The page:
Stevens Football Player Comes With a Unified Message
Stevens High's Kai Kleyensteuber adjusts his shoulder pads before an afternoon workout with his New Hampshire team during Shrine Maple Sugar Bowl practice at Castleton State College on Tuesday, July 29, 2014. Kleyensteuber's senior year at Stevens included playing on the school's first unified basketball team, which pairs regular students with special needs students in one program.
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Stevens High's Kai Kleyensteuber absorbs contact from a New Hampshire teammate in a tackling drill during Shrine Maple Sugar Bowl practice at Castleton State College on Tuesday, July 29, 2014. Kleyensteuber's senior year at Stevens included playing on the school's first unified basketball team, which pairs regular students with special needs students in one program.
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Castleton, Vt. — At its essence, the Shrine Maple Sugar Bowl is less about a football game between Vermont and New Hampshire high school seniors than it is an opportunity for those teenagers to give a child a moment to smile.
Stevens High’s Kai Kleyensteuber had a head start in that department before even setting foot at Castleton State College this week.
The 6-foot-3, 200-pound Kleyensteuber could find himself starting at left tackle in Saturday’s Shrine game at Dartmouth College’s Memorial Field. He’ll head to UNH in a few weeks; if he tries anything athletically there, it’ll probably revolve around track and field thanks to a resume that includes a state championship in the discus from the NHIAA Division II state meet last spring.
Prior to that, however, Kleyensteuber answered a teacher’s call to join Stevens’ nascent unified basketball program. A relatively new NHIAA initiative, unified sports involve rosters split between special-needs students and able-bodied competitors such as Kleyensteuber. He couldn’t have imagined at the time how it might affect his Shrine experience this week.
“There’s a team of five — three special-needs kids and two partners that help them out — and you go down the court with them, assist them in making baskets,” Kleyensteuber described after New Hampshire Shrine practice at Spartan Stadium on Tuesday morning.
“It’s just such a rewarding feeling to see the smile on their face when they score that first basket or win the game for your team. It’s just awesome.”
The NHIAA makes it clear that the goal of unified sports — soccer in the fall, basketball in the winter, volleyball and track in the spring — isn’t simply participation.
“We must have high expectations for students with intellectual disabilities,” the NHIAA’s unified sports by-law reads, “because if we do not, we are teaching another generation of regular education students that people with intellectual disabilities can’t follow rules or be held accountable and, as a result, they will not be viable members of their community or society in general.”
Kleyensteuber doesn’t consider himself coordinated enough for basketball; he never played the game in high school. Carolynn Tuck, a Stevens physical education teacher and the Cardinals’ unified basketball coach, tapped Kleyensteuber’s shoulder for the new program anyway because she thought the big senior would be a good leader. He proved a valuable rebounder as well, and his presence helped the Cardinals reach the NHIAA finals as the 14th seed in a 16-team state tournament before falling to Keene in the championship game at Southern New Hampshire University.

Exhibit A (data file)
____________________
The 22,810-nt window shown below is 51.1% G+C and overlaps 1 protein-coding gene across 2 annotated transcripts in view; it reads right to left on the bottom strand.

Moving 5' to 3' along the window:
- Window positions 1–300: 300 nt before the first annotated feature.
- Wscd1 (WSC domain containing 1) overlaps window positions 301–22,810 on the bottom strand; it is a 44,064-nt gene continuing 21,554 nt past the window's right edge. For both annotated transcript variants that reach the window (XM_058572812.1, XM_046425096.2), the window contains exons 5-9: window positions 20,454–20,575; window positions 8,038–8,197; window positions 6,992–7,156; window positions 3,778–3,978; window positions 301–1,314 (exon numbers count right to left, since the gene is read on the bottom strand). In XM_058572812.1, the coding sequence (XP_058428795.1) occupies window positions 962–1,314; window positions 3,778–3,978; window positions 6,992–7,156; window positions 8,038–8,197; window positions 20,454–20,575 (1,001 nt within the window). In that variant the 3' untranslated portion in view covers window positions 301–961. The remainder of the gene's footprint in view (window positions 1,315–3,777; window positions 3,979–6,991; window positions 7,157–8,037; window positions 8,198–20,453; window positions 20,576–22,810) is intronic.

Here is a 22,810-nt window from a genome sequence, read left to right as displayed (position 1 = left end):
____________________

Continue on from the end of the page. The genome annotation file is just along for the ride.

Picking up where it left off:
The NHIAA seeks a 50-50 ratio of special-needs athletes to partners such as Kleyensteuber. About 20 people altogether suited up for the Cardinals at some point during the winter. Although the state encourages emphasizing competition in unified sports, Kleyensteuber found that his on-floor role could change on a game-by-game basis.
“It varied on whether teams thought it was morally right that you could score or if you could just rebound,” said the German-born Kleyensteuber, whose family moved to Claremont when he was 1 year old. “We try to keep it to our players getting the ball and them shooting, us rebounding and getting the ball to them so they can score the points.”
Tuck found Kleyensteuber also had a bit of coach in his system that needed to get out. Kleyensteuber learned his partners harbored the desire to taste success as much as he did.
“The kids did like winning more than losing; they didn’t see it as anything but what I see it as,” he said. “It’s not like they don’t want to win. They wanted to win just as much.
“When we lost, you could tell on their faces that we didn’t do so well. But I said, ‘Let’s just go back to practice; let’s work on some things.’ Rebounding we didn’t do so well with this year; the kids were just looking at the ball, watching it go by. So you’ve got to be like, ‘OK, we’ve got to go after that ball instead of watching letting it go past you.’ You’ve got to work on those skills so that next year, when other new kids come in, they can help those kids and then keep building the program.”
Kleyensteuber’s affection for the Cardinals’ unified basketball team grew enough that he’s told Tuck he’d like to come back and help coach during his winter break from UNH next season.
Should Stevens expand its unified offerings to track and field — or even if the Cardinals’ track squad should require some throwing help — Kleyensteuber would be happy to step in there, too.
“I just went into it with a blank slate and hoped for the best, and it turned out great,” he said. “I was actually surprised. I just felt great to be with the kids and work with them, see them grow.”
Greg Fennell can be reached at email@example.com or 603-727-3226.